Address: 2690 Arena Road, Unadilla, GA 31091
Phone: (478) 627-3254
# of sites: 186
Full hookup price: From $395/month
Rating: 2 out of 5 stars
Warnings: Interstate noise
Unadilla, GA, is a small town about 45 minutes south of Macon and nearly two hours from Atlanta. It is an RPI park, an add-on for Thousand Trails memberships, and we paid a discount price of $12/night for 30 amp and full hookups. Its convenient location heading southwest from Virginia and visiting a friend in Byron were our primary purposes for choosing this campground.
This resort is open year-round and Unadilla has milder winters, meaning you can wait just a little bit longer in the year before heading to your usual winter home or region, such as Florida, Texas or Arizona. The campground has a small fishing pond onsite (catch and release) and the sites are above normal in width.
Southern Trails has several of the expected amenities, such as laundry facilities, bath house, swimming pool, miniature golf, and clubhouse, though most of those were closed during our stay due to the pandemic.
The biggest negative aspect of this park is its proximity to I-75, which was literally a stone's throw from our campsite. Tractor-trailer traffic is continuous, 24/7. There was no noise barrier at all (barbed wire doesn't block much sound), so, even though we were so close, the entire park is a noise pit. The campground caters to monthly customers, and a few of the longer-term residents mentioned that they had gotten used to the noise, but if you are staying a few days, this won't happen.
This resort looks well-past its heyday, with perhaps the exception of its newest loops. Amenities and buildings are old and dated, dirt pathways narrow and uneven, and any landscaping an afterthought at best. I mentioned that they cater to long-term residents, and we find that this type of guaranteed revenue focus tends to dissuade owners from spending much for improvements or maintenance to attract new campers. There just aren't any outstanding qualities.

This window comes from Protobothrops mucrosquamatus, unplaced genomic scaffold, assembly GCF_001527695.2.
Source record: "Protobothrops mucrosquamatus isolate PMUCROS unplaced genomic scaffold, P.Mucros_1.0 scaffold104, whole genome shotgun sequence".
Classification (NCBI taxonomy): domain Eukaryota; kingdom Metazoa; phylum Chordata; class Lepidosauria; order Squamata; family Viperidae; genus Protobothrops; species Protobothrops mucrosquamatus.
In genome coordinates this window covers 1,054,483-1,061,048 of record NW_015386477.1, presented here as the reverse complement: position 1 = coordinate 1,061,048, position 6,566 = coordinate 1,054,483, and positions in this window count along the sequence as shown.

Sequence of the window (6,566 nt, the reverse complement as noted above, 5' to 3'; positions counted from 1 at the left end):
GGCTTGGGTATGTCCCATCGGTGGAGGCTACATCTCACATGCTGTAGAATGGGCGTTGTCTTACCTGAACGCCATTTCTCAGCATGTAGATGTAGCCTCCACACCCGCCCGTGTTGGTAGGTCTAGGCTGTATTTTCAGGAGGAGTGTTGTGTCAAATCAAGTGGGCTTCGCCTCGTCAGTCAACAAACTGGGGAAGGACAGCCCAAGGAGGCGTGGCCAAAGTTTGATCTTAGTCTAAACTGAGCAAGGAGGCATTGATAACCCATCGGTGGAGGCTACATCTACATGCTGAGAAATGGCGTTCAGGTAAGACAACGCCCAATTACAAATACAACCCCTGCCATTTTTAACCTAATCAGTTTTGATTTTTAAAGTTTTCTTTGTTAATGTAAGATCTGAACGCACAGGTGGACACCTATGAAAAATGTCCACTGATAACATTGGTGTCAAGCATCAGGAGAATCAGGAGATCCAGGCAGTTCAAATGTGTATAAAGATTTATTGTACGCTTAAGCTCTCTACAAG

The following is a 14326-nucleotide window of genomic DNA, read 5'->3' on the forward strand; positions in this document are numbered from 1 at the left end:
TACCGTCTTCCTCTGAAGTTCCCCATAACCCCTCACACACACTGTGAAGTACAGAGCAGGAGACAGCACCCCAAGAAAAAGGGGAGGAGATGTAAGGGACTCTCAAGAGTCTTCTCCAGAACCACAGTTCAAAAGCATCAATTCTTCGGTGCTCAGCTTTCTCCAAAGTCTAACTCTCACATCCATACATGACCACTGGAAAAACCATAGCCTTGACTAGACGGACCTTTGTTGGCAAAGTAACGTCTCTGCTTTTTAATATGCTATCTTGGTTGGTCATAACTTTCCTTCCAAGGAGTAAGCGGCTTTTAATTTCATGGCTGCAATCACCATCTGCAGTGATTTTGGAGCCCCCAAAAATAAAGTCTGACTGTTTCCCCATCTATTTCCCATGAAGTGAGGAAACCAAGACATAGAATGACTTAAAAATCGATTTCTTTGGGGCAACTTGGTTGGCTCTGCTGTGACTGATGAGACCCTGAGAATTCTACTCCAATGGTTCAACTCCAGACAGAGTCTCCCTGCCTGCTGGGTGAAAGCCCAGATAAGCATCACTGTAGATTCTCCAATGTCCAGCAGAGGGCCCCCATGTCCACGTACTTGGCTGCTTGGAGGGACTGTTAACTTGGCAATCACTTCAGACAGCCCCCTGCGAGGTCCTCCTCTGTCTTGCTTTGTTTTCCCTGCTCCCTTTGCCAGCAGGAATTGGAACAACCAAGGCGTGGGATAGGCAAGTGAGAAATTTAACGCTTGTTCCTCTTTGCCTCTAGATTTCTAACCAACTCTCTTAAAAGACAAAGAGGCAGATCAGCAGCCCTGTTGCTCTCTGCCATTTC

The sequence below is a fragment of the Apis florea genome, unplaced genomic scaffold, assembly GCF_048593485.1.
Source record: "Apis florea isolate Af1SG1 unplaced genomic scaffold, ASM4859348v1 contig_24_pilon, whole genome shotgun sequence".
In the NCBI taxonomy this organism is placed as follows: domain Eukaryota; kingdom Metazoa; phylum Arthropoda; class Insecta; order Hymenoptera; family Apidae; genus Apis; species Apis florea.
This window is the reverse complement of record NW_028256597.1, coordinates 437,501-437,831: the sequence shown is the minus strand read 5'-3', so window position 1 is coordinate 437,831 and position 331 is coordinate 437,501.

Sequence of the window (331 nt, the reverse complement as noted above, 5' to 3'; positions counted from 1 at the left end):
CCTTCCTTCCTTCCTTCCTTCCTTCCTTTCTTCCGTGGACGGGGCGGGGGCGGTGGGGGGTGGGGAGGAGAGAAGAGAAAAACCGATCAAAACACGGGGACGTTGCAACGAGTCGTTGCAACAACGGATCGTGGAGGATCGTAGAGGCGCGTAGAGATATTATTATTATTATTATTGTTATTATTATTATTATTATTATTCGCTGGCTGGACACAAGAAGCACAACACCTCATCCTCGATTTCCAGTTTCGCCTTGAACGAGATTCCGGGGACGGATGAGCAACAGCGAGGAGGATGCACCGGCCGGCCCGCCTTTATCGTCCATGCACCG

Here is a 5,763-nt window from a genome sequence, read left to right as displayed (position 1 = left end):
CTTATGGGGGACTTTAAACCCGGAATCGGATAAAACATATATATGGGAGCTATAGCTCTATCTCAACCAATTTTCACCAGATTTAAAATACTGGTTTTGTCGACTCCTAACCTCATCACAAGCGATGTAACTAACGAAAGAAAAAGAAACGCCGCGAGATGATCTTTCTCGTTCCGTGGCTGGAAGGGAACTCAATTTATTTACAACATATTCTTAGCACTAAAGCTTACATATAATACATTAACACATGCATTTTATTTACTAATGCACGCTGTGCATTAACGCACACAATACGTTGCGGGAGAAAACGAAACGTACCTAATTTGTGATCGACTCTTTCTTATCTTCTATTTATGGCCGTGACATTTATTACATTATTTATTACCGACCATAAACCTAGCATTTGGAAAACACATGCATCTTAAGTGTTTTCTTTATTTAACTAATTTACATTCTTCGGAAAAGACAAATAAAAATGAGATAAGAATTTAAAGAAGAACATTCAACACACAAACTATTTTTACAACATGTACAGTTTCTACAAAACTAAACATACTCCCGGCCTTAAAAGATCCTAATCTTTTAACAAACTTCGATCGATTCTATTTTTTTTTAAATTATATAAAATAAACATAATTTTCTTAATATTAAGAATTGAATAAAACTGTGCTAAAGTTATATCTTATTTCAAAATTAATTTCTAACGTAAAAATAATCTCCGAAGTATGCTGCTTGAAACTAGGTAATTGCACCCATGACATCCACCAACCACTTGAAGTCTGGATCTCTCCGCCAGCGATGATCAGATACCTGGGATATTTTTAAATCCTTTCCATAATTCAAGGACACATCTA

There was plenty of space to have an off-leash park for dogs, but they did not have one. Speaking of dogs, we had a canine welcoming committee (the black dog in the photo), which was skittish but friendly and was wearing a harness and collar, so I was pretty certain he belonged to a camper in the resort. He wanted to play with our dogs but wouldn't let me see his tags, so I leashed up Rosie and Sadie and he followed us to the office. I tied off our dogs and stepped inside to give the park manager the scoop of a loose pet and the woman couldn't care less. She basically said that it was my problem, not hers, and she couldn't do anything about it. Fortunately, as we were walking back to our site, a young girl ran up and apologized for my having to deal with their dog. She had a leash with her and took him away with a smile. I was pretty put out with the staff not stepping up.